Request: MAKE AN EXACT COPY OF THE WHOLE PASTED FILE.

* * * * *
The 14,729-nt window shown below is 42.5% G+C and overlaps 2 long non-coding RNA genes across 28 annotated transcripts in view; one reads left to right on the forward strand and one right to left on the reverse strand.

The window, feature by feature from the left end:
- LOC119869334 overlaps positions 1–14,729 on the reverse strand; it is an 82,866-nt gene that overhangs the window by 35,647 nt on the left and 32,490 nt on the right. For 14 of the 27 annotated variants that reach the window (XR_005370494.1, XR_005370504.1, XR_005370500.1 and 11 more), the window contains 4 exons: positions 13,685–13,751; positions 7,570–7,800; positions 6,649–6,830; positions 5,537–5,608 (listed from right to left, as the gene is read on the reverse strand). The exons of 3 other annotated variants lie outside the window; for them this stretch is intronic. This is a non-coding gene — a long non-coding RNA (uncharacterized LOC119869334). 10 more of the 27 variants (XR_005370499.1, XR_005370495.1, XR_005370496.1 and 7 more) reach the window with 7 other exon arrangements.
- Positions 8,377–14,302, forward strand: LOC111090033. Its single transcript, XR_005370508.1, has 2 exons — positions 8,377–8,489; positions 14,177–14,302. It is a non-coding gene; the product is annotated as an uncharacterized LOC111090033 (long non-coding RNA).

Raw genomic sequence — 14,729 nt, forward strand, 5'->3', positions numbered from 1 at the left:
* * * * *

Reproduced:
The 14,729-nt window shown below is 42.5% G+C and overlaps 2 long non-coding RNA genes across 28 annotated transcripts in view; one reads left to right on the forward strand and one right to left on the reverse strand.

The window, feature by feature from the left end:
- LOC119869334 overlaps positions 1–14,729 on the reverse strand; it is an 82,866-nt gene that overhangs the window by 35,647 nt on the left and 32,490 nt on the right. For 14 of the 27 annotated variants that reach the window (XR_005370494.1, XR_005370504.1, XR_005370500.1 and 11 more), the window contains 4 exons: positions 13,685–13,751; positions 7,570–7,800; positions 6,649–6,830; positions 5,537–5,608 (listed from right to left, as the gene is read on the reverse strand). The exons of 3 other annotated variants lie outside the window; for them this stretch is intronic. This is a non-coding gene — a long non-coding RNA (uncharacterized LOC119869334). 10 more of the 27 variants (XR_005370499.1, XR_005370495.1, XR_005370496.1 and 7 more) reach the window with 7 other exon arrangements.
- Positions 8,377–14,302, forward strand: LOC111090033. Its single transcript, XR_005370508.1, has 2 exons — positions 8,377–8,489; positions 14,177–14,302. It is a non-coding gene; the product is annotated as an uncharacterized LOC111090033 (long non-coding RNA).

Raw genomic sequence — 14,729 nt, forward strand, 5'->3', positions numbered from 1 at the left: